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State diplomacy reaches city children.

Byline: Ashley Bishop

WORCESTER - Ron Bell, the director of the governor's new Public Liaison Office, met with a group of important people at the Worcester Public Library yesterday afternoon.

"Children are our most important resource in this state," said Mr. Bell, addressing a group of 20 children from the YWCA of Central Massachusetts, "and because you are so important, guess what I'm going to do for you? I'm going to read you a book."

Mr. Bell was in the city to read to the children as part of Black History Month, and provided a lively rendition of the popular children's book "Chicka Chicka Boom Boom" by Bill Martin Jr. and John Archambault, to the equally lively audience of 4- and 5-year-olds.

"I wish reading was this fun when I was a child," said Mr. Bell, as the kids excitedly echoed him during his reading. "You are all so smart."

Mr. Bell was hired by Gov. Deval L. Patrick to head the Public Liaison Office, with a goal that Mr. Bell said is to "open the lines of communication between the citizens and Gov. Patrick."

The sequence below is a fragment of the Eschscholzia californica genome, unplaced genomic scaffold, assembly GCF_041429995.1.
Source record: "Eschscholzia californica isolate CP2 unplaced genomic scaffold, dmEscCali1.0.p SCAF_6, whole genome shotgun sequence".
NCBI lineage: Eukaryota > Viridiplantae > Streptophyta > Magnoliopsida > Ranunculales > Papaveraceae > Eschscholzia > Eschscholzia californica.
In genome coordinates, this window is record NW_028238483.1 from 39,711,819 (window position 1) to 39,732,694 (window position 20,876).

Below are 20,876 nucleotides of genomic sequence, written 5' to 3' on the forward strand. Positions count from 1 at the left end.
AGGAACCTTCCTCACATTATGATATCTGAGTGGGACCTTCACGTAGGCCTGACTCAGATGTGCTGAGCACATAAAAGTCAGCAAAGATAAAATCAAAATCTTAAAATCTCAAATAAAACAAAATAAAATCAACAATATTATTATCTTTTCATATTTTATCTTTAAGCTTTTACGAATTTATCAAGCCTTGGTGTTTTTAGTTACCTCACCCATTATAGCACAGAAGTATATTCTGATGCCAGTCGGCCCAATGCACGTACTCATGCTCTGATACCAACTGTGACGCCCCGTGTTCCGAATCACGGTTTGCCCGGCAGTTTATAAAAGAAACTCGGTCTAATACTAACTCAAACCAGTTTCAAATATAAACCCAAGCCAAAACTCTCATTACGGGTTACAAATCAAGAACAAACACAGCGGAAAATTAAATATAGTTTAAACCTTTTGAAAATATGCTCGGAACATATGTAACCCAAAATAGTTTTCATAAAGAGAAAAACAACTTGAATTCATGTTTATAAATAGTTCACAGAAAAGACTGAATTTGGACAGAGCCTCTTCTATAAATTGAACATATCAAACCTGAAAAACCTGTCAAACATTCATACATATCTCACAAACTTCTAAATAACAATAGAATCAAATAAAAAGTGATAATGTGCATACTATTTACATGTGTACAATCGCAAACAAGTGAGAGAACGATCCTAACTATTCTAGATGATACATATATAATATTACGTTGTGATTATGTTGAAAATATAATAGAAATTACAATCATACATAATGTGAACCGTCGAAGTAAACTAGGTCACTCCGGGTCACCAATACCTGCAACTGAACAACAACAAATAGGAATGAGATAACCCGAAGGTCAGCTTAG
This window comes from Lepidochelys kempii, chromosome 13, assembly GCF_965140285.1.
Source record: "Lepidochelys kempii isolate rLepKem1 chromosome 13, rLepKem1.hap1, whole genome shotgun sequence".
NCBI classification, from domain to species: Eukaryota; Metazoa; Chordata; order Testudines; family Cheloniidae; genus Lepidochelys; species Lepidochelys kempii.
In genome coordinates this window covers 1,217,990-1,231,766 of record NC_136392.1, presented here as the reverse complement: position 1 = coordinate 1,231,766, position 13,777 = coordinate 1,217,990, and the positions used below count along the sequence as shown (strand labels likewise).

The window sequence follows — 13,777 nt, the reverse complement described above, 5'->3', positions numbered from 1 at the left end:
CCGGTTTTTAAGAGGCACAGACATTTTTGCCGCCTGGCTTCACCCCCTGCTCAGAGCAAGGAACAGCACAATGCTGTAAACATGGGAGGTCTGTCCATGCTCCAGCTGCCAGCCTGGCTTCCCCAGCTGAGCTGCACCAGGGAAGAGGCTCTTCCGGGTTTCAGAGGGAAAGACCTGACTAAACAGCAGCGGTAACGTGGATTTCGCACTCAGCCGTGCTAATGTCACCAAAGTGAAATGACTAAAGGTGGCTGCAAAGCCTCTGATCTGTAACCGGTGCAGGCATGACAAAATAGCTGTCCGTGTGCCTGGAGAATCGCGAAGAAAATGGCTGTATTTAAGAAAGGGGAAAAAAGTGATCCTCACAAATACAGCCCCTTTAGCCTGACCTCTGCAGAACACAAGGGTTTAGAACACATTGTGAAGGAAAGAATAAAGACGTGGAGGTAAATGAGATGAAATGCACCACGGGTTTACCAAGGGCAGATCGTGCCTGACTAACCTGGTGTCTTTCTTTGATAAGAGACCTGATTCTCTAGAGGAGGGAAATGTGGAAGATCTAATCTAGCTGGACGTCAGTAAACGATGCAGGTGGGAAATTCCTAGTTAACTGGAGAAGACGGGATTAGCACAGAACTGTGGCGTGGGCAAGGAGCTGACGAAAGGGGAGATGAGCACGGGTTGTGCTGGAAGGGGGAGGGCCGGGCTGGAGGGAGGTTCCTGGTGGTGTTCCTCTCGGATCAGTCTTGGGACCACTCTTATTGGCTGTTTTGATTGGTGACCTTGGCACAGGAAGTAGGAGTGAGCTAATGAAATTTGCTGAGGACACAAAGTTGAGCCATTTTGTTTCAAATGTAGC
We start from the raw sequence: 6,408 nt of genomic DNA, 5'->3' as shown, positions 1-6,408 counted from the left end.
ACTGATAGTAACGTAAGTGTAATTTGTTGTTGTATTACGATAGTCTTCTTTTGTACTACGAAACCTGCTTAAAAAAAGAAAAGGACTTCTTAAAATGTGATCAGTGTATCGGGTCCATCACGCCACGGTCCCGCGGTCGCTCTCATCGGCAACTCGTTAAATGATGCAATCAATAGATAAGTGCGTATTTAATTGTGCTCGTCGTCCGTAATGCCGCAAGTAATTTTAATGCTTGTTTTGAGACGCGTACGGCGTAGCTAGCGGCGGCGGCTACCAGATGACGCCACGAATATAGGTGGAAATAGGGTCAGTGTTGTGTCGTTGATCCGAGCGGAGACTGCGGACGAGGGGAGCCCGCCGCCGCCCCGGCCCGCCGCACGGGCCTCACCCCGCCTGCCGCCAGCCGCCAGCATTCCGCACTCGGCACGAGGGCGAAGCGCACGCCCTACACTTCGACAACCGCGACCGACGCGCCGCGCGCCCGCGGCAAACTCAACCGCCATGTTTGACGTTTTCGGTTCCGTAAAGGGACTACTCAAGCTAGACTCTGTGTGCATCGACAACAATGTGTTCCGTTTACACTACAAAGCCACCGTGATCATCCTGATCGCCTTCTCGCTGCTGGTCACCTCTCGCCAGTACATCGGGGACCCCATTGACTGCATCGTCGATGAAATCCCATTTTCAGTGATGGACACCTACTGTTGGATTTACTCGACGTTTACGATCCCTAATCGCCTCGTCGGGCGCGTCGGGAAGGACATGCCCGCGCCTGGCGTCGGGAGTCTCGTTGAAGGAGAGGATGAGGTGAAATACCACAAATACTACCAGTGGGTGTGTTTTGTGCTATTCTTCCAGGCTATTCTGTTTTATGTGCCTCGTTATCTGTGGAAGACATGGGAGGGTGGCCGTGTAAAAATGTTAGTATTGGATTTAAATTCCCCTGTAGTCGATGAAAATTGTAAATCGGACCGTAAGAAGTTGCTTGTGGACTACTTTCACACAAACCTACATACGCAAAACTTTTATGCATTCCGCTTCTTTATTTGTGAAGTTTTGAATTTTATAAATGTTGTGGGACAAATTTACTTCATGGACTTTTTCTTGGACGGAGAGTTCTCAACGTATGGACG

"It's good to be in the library in Worcester," he said. "It's a place where people are civicly engaged."

Mayor Konstantina B. Lukes was also on hand for the event.

"Last November we had our own historic month in the state, when Deval Patrick was elected as the state's first African-American governor," the mayor said during her introduction of Mr. Bell.

The event included a presentation of a $25,000 check from Shaw's Supermarkets and Coca-Cola to four libraries in honor of Black History Month, with $5,000 going to the Worcester Public Library. Other communities to receive library money are Boston, New Bedford and Fall River. Brian Pijanowski, the senior vice president of Shaw's, presented the check to the city.

The library already has an extensive collection of books about black history, and many of them are on display throughout the library as part of Black History Month.

"It's great. The money will be used to buy more books about African-American history," said Penelope Johnson, head librarian. "The nice thing is that people keep publishing new books, and this money will be a great way to expand the library's collection.

"In the afternoons, when families come to the library, it's truly like a mini-United Nations here."


CUTLINE: Ron Bell, director of the governor's new Public Liaison Office, reads to a group of children from the YWCA of Central Massachusetts yesterday at the Worcester Public Library as part of Black History Month.

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Title Annotation:LOCAL NEWS
Publication:Telegram & Gazette (Worcester, MA)
Date:Feb 28, 2007
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